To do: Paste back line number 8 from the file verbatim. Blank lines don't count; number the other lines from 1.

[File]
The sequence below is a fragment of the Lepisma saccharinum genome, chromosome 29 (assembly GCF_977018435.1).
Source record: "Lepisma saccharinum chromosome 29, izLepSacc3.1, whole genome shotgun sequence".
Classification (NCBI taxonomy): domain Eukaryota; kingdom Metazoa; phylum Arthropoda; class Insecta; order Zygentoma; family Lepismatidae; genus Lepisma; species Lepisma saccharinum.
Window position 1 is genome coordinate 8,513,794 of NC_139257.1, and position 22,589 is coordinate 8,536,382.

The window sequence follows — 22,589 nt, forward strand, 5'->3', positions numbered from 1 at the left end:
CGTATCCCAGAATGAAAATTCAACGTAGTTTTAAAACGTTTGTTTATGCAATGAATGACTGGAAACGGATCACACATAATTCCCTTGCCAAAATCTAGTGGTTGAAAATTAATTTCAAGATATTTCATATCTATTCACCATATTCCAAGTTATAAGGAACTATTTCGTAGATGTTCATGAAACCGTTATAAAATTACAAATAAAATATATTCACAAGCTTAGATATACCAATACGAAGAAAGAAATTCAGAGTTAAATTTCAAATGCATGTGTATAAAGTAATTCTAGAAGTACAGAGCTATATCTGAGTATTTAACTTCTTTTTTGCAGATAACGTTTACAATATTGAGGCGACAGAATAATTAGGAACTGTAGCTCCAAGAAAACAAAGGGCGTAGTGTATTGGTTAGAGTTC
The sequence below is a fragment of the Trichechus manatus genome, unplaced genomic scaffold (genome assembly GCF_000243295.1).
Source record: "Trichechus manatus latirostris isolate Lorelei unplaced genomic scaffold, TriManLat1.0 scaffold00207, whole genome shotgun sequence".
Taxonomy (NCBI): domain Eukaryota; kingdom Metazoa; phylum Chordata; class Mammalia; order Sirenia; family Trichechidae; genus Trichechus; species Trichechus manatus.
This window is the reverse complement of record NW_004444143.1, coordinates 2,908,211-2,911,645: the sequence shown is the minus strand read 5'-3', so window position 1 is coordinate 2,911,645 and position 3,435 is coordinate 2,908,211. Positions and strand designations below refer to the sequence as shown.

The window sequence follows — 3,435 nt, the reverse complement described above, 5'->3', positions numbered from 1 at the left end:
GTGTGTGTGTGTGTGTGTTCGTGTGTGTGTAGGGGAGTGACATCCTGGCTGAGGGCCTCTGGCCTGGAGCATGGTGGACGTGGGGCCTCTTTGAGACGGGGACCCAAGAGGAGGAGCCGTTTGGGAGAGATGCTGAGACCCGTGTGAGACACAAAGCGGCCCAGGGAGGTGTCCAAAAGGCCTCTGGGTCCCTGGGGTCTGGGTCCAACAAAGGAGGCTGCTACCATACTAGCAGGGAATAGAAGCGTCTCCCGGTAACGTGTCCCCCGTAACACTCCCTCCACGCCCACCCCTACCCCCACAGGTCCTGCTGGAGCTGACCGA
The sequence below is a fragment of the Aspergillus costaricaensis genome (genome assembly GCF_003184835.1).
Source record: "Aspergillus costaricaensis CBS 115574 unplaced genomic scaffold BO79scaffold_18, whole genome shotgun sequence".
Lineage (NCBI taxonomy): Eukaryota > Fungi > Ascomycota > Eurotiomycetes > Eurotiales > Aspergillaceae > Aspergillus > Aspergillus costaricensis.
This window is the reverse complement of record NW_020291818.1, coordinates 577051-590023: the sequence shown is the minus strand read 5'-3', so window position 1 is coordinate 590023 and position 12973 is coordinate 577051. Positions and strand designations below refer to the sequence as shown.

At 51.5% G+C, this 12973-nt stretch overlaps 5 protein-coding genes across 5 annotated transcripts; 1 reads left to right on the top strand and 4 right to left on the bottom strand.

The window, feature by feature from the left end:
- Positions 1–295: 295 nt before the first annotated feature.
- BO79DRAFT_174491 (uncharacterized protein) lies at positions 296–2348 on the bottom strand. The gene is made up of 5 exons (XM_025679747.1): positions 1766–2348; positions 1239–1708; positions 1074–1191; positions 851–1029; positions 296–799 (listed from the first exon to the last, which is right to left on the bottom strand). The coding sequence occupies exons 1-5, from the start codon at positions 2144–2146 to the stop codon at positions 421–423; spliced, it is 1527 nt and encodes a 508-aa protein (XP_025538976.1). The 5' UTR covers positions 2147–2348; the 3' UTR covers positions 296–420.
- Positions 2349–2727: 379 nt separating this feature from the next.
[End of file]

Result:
Source record: "Trichechus manatus latirostris isolate Lorelei unplaced genomic scaffold, TriManLat1.0 scaffold00207, whole genome shotgun sequence".